There's a caveat: you can only fill up the Moto X so much because you won't find a micro SD card slot anywhere. Expandable storage isn't a part of the Moto X like it is on the Moto G 2014 and the earlier Moto G 4G model. You'll have to contend with the 16GB and Moto Maker-exclusive 32GB internal configurations.
Also missing is any sort of fingerprint sensor, heart rate monitor (not that you really need that) and waterproof seal. It doesn't measure up to the IP67 rating of many Android smartphones, so it's not water resistant up to 30 meters for an hour. Instead, it's just "splashproof." It's more than the leather back that's delicate in wet conditions.
Moto X did get the speakers right where others often fail. Its front-facing bottom grill projected music the right way - forward - not down at the ground, and its four microphones for voice calls and noise canceling reduced background noise to appropriate levels in all our test calls.
Interface and apps
Google may have sold Motorola to Lenovo, but the company is still dedicated to providing a pure Android experience that helps its phone contrast with devices from Samsung and HTC. You won't find TouchWiz or Sense changing the experience with a wonky overlay.
Moto X's Android KitKat 4.4 interface is much the same as last year save for the Google Now Launcher, a few fresh Motorola-branded apps and some carrier-loaded bloatware depending on your provider. Once again, the aforementioned Moto Display shows up when the display is off, providing a discreet and battery-saving method of peeking at notification icons.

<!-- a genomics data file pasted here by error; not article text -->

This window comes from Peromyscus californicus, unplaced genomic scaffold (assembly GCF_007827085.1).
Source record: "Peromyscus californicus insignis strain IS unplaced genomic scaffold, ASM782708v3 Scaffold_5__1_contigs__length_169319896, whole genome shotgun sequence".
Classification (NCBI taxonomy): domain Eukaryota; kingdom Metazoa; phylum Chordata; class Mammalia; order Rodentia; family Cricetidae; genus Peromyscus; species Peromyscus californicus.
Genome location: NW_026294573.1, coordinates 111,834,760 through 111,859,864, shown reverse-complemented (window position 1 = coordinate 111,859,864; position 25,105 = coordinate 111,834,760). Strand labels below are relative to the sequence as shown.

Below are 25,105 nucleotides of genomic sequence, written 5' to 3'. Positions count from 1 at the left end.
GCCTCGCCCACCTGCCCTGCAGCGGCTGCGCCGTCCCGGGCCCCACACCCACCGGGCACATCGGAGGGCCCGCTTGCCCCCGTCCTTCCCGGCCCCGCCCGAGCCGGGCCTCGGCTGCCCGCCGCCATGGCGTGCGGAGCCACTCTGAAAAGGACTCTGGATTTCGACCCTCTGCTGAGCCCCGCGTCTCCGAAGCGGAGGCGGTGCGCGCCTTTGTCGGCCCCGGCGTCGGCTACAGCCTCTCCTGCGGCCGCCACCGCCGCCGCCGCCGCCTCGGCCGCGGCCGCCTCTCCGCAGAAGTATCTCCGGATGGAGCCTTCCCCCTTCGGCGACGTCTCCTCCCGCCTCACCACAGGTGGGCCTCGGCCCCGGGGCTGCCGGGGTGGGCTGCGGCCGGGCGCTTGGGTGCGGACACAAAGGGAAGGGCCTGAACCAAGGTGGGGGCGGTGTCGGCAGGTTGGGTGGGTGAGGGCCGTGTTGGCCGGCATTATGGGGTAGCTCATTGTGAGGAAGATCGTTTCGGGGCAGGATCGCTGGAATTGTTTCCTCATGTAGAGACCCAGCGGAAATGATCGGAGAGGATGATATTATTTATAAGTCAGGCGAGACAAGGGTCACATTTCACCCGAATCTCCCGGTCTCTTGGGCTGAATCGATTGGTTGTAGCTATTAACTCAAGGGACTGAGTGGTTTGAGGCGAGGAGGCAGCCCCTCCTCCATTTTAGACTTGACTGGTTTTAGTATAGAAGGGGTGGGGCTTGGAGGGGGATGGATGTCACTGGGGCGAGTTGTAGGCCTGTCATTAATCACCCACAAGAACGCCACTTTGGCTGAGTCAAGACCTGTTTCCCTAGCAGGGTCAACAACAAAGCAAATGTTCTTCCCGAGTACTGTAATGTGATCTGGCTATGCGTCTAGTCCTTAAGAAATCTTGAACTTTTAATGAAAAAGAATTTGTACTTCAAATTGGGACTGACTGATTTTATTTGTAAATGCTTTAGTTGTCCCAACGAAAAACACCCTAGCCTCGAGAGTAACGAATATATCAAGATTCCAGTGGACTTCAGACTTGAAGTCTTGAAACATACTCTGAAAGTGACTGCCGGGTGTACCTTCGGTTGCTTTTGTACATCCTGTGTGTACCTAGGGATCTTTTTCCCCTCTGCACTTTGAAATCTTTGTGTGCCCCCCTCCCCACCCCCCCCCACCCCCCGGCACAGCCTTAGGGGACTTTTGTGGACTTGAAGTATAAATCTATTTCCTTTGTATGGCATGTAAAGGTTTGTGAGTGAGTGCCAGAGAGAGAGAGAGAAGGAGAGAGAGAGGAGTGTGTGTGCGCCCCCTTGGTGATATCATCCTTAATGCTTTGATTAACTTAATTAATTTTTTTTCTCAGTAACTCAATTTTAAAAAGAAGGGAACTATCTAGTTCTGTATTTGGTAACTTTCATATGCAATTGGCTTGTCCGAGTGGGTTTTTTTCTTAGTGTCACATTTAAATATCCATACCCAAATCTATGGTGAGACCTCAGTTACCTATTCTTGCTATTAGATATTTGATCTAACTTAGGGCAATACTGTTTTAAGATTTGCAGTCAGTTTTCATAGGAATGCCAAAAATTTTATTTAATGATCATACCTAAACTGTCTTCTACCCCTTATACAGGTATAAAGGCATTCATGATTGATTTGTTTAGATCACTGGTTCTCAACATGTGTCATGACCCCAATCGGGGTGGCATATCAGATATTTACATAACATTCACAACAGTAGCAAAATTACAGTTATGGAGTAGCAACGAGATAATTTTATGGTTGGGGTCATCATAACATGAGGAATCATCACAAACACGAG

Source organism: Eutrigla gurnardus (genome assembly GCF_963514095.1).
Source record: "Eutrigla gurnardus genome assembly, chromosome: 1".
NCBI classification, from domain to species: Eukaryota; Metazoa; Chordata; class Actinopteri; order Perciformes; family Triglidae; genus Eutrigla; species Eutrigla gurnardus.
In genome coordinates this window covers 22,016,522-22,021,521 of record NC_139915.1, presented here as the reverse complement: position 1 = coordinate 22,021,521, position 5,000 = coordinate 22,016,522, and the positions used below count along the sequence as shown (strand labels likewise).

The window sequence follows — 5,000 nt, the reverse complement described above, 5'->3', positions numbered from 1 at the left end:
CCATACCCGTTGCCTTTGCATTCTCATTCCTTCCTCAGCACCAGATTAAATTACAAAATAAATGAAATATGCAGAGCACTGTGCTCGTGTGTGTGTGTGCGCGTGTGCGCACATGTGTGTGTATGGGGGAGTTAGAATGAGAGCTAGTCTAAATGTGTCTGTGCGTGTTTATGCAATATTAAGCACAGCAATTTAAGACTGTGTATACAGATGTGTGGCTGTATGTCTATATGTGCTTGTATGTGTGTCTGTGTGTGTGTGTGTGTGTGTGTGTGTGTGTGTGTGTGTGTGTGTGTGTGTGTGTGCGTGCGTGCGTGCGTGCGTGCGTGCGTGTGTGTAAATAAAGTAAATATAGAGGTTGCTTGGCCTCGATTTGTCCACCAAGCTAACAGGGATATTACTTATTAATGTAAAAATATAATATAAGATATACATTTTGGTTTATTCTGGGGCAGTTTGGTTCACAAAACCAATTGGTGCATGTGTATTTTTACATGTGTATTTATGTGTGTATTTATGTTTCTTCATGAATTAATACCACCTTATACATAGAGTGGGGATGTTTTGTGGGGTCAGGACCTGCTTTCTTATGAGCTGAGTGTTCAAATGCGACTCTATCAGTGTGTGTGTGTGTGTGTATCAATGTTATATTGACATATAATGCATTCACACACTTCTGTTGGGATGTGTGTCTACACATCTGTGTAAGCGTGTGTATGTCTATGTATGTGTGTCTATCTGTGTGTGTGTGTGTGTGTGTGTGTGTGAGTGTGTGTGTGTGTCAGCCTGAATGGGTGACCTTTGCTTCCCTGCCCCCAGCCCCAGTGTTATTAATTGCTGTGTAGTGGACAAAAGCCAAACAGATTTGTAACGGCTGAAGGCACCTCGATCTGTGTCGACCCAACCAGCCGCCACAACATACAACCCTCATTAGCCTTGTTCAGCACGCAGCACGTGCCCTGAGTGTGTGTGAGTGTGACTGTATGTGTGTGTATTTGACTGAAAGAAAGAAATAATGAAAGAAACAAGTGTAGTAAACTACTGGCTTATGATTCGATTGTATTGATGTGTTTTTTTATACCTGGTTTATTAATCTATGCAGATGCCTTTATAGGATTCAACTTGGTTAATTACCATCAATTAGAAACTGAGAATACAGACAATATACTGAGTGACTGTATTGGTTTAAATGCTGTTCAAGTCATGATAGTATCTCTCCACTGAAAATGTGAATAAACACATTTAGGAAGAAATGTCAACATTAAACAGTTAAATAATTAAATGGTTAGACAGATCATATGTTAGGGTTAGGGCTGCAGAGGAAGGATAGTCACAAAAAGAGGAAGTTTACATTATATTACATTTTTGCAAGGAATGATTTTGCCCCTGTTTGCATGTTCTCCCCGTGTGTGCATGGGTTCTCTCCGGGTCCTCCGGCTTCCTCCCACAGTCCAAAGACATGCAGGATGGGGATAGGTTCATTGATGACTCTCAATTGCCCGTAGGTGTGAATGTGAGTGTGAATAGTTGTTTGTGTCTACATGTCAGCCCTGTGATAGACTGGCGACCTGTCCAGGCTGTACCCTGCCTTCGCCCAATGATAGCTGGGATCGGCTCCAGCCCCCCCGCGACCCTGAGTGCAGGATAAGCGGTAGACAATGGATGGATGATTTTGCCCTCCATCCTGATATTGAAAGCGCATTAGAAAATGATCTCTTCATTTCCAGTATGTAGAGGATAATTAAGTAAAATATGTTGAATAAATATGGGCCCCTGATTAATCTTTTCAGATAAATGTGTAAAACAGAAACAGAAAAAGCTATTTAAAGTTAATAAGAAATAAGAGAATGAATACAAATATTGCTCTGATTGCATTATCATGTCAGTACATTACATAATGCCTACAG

Moto Assist takes driving seriously by reading text messages aloud while you're on the road. It also knows when to keep quiet without disruptive noises during meetings or when you're ready for bed. The next day, it wakes up when you wake up, according to your schedule.
Moto Actions takes advantage of the Moto X's IR emitters that resemble the sensor-spotted Amazon Fire Phone. The built-in app recognizes hand motions from all directions to turn on the Moto Active Display, silence calls and a snooze alarms with a simple wave. Just hop out of the shower and want to know the time? Look no further than Moto Actions. That's really convenient for a phone that's only splashproof.
Moto Voice builds upon Google Now by letting you change the always-listening voice prompt. Instead of the "Okay Google Now" command that seemed futuristic in 2013, the new Moto X lets you use custom phrases - everything from "You there Moto X?" to "Wake up buddy!" were among the Motorola-suggested examples. But I preferred the Motorola staffer / X-Men fan who used the prompt, "Okay Professor X" to get things started. And, again, unlike Siri, there's no need to hold down a button or have the phone plugged in to get the attention of Moto Voice.